"My dad always told me, 'Son, you have to do everything twice,'" says Orgeron, who called some of his former assistants to apologize. "You live and learn. If you want it bad enough, you'll change, and I always wanted to be a head coach. I wanted to be a successful head coach, and I had to try it my way first to see if it would work. In those years I was out from Ole Miss, I just wrote stuff down every day. I changed, and it was a process. ... I had to learn to be a head coach."
For starters, he says he learned to treat people better. That meant handling players as if they were his sons and treating assistants the way he'd want to be treated, with respect. If he saw something wrong, "I'd bring the coach to my office and talk to him like a man," rather than airing things out publicly.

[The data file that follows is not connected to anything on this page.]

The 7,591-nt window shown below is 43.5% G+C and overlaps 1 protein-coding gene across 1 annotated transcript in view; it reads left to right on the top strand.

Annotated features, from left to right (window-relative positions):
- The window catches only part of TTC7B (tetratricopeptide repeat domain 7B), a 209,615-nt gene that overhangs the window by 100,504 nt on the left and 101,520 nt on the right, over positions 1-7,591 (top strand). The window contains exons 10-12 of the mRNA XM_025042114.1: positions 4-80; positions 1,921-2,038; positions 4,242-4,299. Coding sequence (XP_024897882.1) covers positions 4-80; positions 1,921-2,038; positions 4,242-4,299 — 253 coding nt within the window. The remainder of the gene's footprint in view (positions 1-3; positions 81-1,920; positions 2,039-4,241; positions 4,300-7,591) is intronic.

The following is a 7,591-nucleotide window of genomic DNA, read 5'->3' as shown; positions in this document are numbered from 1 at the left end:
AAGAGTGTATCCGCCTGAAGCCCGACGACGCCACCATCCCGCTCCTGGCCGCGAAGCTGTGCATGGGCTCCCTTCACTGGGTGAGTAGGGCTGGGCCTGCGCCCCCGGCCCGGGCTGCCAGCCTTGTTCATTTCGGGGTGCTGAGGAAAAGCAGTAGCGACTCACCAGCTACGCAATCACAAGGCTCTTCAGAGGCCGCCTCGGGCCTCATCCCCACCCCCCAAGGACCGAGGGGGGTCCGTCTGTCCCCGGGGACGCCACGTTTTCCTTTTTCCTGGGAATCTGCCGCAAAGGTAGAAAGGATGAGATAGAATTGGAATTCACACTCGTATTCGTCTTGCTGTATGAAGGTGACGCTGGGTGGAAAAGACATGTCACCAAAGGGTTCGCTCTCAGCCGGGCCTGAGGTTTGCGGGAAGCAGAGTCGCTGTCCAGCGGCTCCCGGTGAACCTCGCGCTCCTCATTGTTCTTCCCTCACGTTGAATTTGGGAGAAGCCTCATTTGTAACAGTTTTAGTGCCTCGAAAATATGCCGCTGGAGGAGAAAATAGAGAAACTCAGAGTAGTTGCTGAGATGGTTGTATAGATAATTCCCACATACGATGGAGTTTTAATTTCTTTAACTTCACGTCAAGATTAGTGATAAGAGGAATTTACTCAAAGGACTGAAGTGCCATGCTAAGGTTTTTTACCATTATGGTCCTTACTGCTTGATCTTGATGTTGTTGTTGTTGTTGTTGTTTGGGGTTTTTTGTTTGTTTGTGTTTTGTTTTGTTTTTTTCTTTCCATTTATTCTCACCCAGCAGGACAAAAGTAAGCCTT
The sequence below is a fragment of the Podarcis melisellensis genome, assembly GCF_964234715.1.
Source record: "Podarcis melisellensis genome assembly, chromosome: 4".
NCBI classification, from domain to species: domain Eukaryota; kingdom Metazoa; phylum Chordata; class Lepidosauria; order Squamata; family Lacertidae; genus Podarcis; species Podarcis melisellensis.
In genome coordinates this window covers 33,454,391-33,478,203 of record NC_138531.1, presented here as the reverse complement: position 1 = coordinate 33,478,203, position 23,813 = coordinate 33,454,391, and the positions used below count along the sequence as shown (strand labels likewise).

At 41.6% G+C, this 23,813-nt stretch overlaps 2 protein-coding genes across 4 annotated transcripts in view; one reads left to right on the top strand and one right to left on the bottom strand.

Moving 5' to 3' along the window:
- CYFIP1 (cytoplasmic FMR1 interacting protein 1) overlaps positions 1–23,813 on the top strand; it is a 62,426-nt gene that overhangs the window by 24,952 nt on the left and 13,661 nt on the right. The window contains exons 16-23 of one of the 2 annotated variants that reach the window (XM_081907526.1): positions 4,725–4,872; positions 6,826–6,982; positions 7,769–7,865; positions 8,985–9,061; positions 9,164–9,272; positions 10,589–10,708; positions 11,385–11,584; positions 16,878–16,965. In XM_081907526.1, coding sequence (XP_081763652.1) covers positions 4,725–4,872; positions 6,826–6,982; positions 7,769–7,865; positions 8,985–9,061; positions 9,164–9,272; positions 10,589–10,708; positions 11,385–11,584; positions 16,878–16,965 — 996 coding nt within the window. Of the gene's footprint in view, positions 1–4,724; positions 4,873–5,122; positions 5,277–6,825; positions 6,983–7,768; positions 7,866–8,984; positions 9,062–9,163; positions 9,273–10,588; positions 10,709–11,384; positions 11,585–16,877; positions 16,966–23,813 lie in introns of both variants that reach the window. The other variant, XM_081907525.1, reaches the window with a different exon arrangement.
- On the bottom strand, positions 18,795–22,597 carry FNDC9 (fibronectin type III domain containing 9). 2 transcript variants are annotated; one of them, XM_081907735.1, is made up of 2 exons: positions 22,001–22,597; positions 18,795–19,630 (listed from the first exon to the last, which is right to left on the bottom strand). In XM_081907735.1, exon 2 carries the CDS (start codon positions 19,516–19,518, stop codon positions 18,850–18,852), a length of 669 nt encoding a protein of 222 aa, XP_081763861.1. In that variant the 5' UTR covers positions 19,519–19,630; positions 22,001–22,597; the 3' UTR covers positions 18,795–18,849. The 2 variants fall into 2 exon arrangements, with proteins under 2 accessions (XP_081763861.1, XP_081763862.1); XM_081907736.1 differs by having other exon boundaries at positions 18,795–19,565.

Next, he wanted to cultivate a leadership style that wouldn't be defined by anyone's self-interest. He had seen selfishness of players and coaches creep in during his time as an assistant at USC and LSU, and vowed to create an environment where that attitude couldn't exist.
"I see myself coaching from within," he says. "I don't want to coach from above. I don't want it to be me looking down on everyone else. Na-ah. I want it to be all of us together."
Tuesday, December 03, 2019
Coach O: "Not me, us"
Go read this ESPN feature on the undefeated LSU head coach. I hope Coach O wins ten national titles before he's through.